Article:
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Is it the thin air or the impending stimulus dollars that's making people so happy?

October 13, 2009
by kate
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Denver is a great city — I’ve become a big fan in the past few days. This city is designed to enable people to walk or bike from place to place, and is filled with great restaurants and friendly people.

But the vendors at MGMA seem just a little too happy. Don’t get me wrong, I’m all for optimism, but the “Get out your umbrellas — it’s going to rain money!” vibe I get from some of the exhibitors is a bit much. Providers, wisely, are a little more cautious, and seem to be taking all pitches and promises with a giant grain of salt.

Anyway, here are some of the interesting things I’ve heard today:

· Both NextGen and Allscripts are jumping on board the smartphone train. NextGen is working on a mobile application, as they’ve seen “a huge uptick in interest,” and Allscripts, which already has an iPhone application, is launching a BlackBerry solution in a few weeks that will enable e-prescribing as well as EMR access.

· Allscripts recently made big waves with $400 million contract to implement EHRs at North Shore-LIJ Health System and its community providers. As part of the deal, the 14-hospital system is subsidizing up to 85% of EHR costs for 1,200 ambulatory providers and 7,000 affiliated physicians, it says. The company is sending a team of employees to New York as part of an outreach effort to educate potential users, according to Stephanie Kowalski, who says it hopes to have 400 practices up and running in three years.

· Tom Cooke of Eclipsys says the contract could have huge implications for Stark (“it’s fueling the fires that some people thought were out”), and says the tactic Allscripts is using in reaching out to the community could pay off quite well.

· Eclipsys, says Cooke, is putting serious energy into the medical home, an idea that some experts believe is poised for significant growth in the years ahead. But, as he points out, when it comes to the medical home concept, providers “don’t dip their toes into the pool, they dive right in, because it changes the paradigm of how you get paid.”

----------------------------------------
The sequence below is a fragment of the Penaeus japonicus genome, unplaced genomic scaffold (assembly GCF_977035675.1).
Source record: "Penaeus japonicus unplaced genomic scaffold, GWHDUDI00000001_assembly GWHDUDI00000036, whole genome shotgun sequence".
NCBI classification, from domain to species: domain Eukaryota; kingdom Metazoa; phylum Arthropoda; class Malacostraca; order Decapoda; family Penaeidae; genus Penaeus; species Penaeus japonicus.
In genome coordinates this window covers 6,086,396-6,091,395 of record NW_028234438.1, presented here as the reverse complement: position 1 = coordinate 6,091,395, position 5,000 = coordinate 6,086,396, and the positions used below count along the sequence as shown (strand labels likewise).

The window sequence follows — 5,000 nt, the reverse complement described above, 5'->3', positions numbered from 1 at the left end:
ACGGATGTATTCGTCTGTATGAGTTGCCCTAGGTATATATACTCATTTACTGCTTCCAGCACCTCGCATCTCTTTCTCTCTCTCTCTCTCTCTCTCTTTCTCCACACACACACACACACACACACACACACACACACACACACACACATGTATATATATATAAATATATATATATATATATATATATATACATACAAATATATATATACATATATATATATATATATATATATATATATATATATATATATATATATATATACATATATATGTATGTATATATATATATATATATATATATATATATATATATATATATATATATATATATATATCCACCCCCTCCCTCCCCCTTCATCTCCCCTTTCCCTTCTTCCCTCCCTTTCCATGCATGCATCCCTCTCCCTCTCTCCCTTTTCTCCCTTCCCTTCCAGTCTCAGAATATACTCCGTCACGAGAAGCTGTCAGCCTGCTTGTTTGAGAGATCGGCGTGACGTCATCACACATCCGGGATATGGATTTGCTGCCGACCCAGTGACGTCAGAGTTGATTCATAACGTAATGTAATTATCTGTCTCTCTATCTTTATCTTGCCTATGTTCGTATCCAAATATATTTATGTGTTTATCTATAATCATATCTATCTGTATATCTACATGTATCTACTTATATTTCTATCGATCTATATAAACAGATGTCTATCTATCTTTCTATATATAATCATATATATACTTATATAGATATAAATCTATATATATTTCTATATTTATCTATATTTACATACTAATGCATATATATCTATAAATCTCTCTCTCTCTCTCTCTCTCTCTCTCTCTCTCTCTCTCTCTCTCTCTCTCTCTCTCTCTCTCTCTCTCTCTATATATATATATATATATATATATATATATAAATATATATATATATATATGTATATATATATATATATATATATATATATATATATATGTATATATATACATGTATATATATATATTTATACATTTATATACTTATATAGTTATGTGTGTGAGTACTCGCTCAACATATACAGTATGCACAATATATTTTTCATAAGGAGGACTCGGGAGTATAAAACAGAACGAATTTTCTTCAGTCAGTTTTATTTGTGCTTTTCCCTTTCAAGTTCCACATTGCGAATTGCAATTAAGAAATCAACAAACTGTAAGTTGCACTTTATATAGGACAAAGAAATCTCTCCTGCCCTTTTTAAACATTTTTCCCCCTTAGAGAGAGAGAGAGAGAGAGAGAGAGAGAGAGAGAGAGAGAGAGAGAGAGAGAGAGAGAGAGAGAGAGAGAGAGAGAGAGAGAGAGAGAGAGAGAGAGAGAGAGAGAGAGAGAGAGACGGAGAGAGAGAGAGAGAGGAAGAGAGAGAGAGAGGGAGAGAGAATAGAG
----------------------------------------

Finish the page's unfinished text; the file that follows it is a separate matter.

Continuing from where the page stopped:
And that, as well all know, is the name of the game.



I think you hit the nail on the head. The concept of Medical Home is still not well-understood within our industry let alone the patient community. The best way to define these things is often to implement one. We're starting to see some pioneers in this area do just that, which will help a great deal.

"What seems to us as bitter trials are often blessings in disguise" - Oscar Wilde

Hi Joe,
Tom is one of the people I really enjoyed speaking with. We always have an actual discussion about the industry & upcoming trends, instead of him giving me the Eclipsys pitch. I think the concept of medical homes is very compelling, but it's hard to tell when it will, as you say "pop". Another thing I find interesting is that a lot of people aren't quite clear on what the MH concept is. I think before anything happens, it's critical that everyone is on the same page.

Thanks so much for your comments!

It does sound like the usual conference fever, with ever vendor articulating that they get things that others dont.

I'm known Tom for over a decade he's got a great track record for predicting the future. Medical Home is another example. See my notes on MH are here: .

What ends up being important is when these programs will "pop." By that I mean, when will my parents be able to find and enroll in MH. Next year? Probably not. Ten years from now will be irrelevant for them.